We made it to the overlook in under an hour! Believe it or not, under all of that fog, there is a lake down there!
This is what it’s supposed to look like from the overlook in perfect conditions.
Nonetheless, we decided to continue down.
Just as we got started on the second half of this hike, I heard something clicking in the distance. When I looked up from the ground, I noticed a couple people using their binoculars and staring up at the side of the mountain. The more I focused on where the clicking was coming from, the more I noticed 4 little white dots moving wayyyyy up there– our first Mountain Goat sighting!!
You know how I like to use the optimistic self-encouragement phrase, “The good thing about a hike that goes straight up is that coming back is all straight down?”
The first leg of this hike, up to the overlook, was exactly that.
The second leg of this hike, down to the lake, was the exact opposite of that.
I was absolutely DREADING having to come back up.
Insert crying laughing emoji.
..Okay, so maybe not dreading, because I really was excited to keep hiking…
I didn’t feel tired, I didn’t feel like I wanted to stop hiking.
It was more so this slight feeling of, “wow. yep, this is going to be one hell of a climb back up.”
When we finally made it down to lakeside, it looked a little like this:
(As I look back at and write all of this, I now 100% wonder why we hiked down to the lake expecting ANYTHING different than a view full of fog…)
We spent some time exploring the edge of the lake and skipping rocks.
Well, that is until Devon ate his Clif Bar and threw a rock that ended up getting stuck to his finger just long enough to hit me in the chin. A complete accident that was slightly painful, but incredibly funny.
The trek back up the mountain wasn’t nearly as bad as I thought it was going to be!
We took it slow and steady so we (I) wouldn’t run out of breath so quickly. I knew it was a “hell of a climb” and didn’t want to have to talk myself through it the entire way; I wanted to just do it.
I wanted to feel confident in my pace, confident in my breath, and confident in my body’s abilities.
The phrase, “It’s a marathon, not a sprint,” kept me going too.
There was no reason to rush the ascent.
Despite the fog continuing to roll in, we still passed a number of people going down to the lake.
One person we passed told us to keep an eye out for deer ahead and that, funnily enough, they were acting like trail guides!
It didn’t take long for us to catch up with them…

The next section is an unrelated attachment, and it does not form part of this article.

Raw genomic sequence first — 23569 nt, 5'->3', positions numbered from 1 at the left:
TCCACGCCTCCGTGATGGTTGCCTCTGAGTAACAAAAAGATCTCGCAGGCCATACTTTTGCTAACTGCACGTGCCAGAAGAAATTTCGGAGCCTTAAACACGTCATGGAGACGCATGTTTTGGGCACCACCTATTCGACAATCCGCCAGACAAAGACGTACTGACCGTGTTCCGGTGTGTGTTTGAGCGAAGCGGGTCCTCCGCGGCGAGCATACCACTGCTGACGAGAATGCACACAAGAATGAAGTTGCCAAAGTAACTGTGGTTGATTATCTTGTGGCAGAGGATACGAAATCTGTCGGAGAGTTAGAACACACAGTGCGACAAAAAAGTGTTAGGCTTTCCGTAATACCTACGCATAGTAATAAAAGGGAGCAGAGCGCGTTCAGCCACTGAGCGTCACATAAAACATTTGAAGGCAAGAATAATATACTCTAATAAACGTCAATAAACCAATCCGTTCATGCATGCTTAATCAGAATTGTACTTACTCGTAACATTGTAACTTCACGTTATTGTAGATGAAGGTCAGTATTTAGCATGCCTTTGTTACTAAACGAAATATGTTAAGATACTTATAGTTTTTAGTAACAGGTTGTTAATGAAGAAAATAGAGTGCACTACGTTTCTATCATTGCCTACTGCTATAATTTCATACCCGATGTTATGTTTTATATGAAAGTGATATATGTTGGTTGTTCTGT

I wasn’t watching my map, but they walked right along with us for easily the last half mile of the trek back to the overlook.
According to Devon, the deer was saying, “Buck you, I’m not moving” 🙂
Just when we thought we lost them… Turns out they were just letting us have our turn in leading!
These deer were seriously, part human! Notice the people following just behind them too!
You’ll have to excuse my breathing, this was the final stretch. Behind me, you can somewhat see the incline I was working with.
By time we made it back up to the overlook, I’ll be honest, I didn’t notice we had made it.
Had it not been for the abundance of people, I probably would have just kept walking.
I almost cried tears of joy when we made it back, not because I was tired of climbing, but because I was so proud of myself for doing so without having to fight this huge mental battle to get there.
Also, because the fog was even worse than when we went down.
What looked like this at 7:30AM…:
Looked like this by 9:30AM…:
So again, my favorite #WeWentThereTip: GO EARLY.
The short hike back to the parking lot, was full of nothing but smiles.
Not sure which is more fascinating, the colors of the flowers or the colors of the rocks…
Tired and ready for a more substantial meal, we started the drive back home.
Even if you don’t get a chance to do this same hike, take advantage of simply driving the Going-to-the-Sun Road…
There are a number of pull-offs with some equally beautiful views…
Glacier National Park was everything we could have imagined and MORE!
And of course, we had to finish off the day with none other than a slice of Huckleberry Pie!
Fair warning, while one slice of pie will run you $7, a whole pie runs closer to $50.
But ooo-wee, that slice a la mode was worth every bite… Devon and I split one and while that should have been enough, it was so delicious that I could have ordered 15 more.
Next stop, IDAHO.